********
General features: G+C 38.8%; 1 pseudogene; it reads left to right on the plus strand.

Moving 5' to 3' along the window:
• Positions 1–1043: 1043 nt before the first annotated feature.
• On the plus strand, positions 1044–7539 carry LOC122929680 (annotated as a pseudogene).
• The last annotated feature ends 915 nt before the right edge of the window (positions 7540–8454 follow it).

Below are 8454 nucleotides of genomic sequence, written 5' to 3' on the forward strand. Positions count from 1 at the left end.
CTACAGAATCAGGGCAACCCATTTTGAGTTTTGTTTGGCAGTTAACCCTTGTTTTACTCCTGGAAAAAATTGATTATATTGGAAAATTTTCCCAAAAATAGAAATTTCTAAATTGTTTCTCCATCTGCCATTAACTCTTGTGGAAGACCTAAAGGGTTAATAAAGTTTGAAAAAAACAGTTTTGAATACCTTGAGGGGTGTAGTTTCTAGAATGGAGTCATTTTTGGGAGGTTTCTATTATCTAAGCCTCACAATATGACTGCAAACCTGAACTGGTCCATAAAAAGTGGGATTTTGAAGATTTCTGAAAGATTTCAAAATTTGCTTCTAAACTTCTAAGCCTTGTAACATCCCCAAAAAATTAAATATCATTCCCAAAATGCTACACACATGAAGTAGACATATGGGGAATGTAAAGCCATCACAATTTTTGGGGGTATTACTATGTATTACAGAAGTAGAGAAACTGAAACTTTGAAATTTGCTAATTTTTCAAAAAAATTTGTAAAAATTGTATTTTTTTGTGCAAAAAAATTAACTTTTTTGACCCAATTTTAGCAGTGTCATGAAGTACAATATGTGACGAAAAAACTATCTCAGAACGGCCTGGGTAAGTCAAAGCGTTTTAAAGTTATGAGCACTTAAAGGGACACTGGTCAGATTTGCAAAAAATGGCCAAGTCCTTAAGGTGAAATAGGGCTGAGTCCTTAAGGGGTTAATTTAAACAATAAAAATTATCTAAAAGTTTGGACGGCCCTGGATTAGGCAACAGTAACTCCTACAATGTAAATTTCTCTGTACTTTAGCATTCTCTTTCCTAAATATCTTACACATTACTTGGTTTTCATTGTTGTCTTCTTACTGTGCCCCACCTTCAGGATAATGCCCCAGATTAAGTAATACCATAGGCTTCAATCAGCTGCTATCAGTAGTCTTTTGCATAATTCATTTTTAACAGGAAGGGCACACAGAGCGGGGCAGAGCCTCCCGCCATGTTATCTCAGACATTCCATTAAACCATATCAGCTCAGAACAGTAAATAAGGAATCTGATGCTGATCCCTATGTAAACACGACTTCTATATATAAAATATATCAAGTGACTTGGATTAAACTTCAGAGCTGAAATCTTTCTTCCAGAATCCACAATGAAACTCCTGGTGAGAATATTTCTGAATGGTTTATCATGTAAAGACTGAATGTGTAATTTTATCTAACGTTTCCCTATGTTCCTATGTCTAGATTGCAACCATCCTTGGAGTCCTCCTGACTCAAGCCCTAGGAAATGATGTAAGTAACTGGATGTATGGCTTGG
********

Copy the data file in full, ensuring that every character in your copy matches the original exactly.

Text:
General features: G+C 38.8%; 1 pseudogene; it reads left to right on the plus strand.

Moving 5' to 3' along the window:
• Positions 1–1043: 1043 nt before the first annotated feature.
• On the plus strand, positions 1044–7539 carry LOC122929680 (annotated as a pseudogene).
• The last annotated feature ends 915 nt before the right edge of the window (positions 7540–8454 follow it).

Below are 8454 nucleotides of genomic sequence, written 5' to 3' on the forward strand. Positions count from 1 at the left end.
CTACAGAATCAGGGCAACCCATTTTGAGTTTTGTTTGGCAGTTAACCCTTGTTTTACTCCTGGAAAAAATTGATTATATTGGAAAATTTTCCCAAAAATAGAAATTTCTAAATTGTTTCTCCATCTGCCATTAACTCTTGTGGAAGACCTAAAGGGTTAATAAAGTTTGAAAAAAACAGTTTTGAATACCTTGAGGGGTGTAGTTTCTAGAATGGAGTCATTTTTGGGAGGTTTCTATTATCTAAGCCTCACAATATGACTGCAAACCTGAACTGGTCCATAAAAAGTGGGATTTTGAAGATTTCTGAAAGATTTCAAAATTTGCTTCTAAACTTCTAAGCCTTGTAACATCCCCAAAAAATTAAATATCATTCCCAAAATGCTACACACATGAAGTAGACATATGGGGAATGTAAAGCCATCACAATTTTTGGGGGTATTACTATGTATTACAGAAGTAGAGAAACTGAAACTTTGAAATTTGCTAATTTTTCAAAAAAATTTGTAAAAATTGTATTTTTTTGTGCAAAAAAATTAACTTTTTTGACCCAATTTTAGCAGTGTCATGAAGTACAATATGTGACGAAAAAACTATCTCAGAACGGCCTGGGTAAGTCAAAGCGTTTTAAAGTTATGAGCACTTAAAGGGACACTGGTCAGATTTGCAAAAAATGGCCAAGTCCTTAAGGTGAAATAGGGCTGAGTCCTTAAGGGGTTAATTTAAACAATAAAAATTATCTAAAAGTTTGGACGGCCCTGGATTAGGCAACAGTAACTCCTACAATGTAAATTTCTCTGTACTTTAGCATTCTCTTTCCTAAATATCTTACACATTACTTGGTTTTCATTGTTGTCTTCTTACTGTGCCCCACCTTCAGGATAATGCCCCAGATTAAGTAATACCATAGGCTTCAATCAGCTGCTATCAGTAGTCTTTTGCATAATTCATTTTTAACAGGAAGGGCACACAGAGCGGGGCAGAGCCTCCCGCCATGTTATCTCAGACATTCCATTAAACCATATCAGCTCAGAACAGTAAATAAGGAATCTGATGCTGATCCCTATGTAAACACGACTTCTATATATAAAATATATCAAGTGACTTGGATTAAACTTCAGAGCTGAAATCTTTCTTCCAGAATCCACAATGAAACTCCTGGTGAGAATATTTCTGAATGGTTTATCATGTAAAGACTGAATGTGTAATTTTATCTAACGTTTCCCTATGTTCCTATGTCTAGATTGCAACCATCCTTGGAGTCCTCCTGACTCAAGCCCTAGGAAATGATGTAAGTAACTGGATGTATGGCTTGG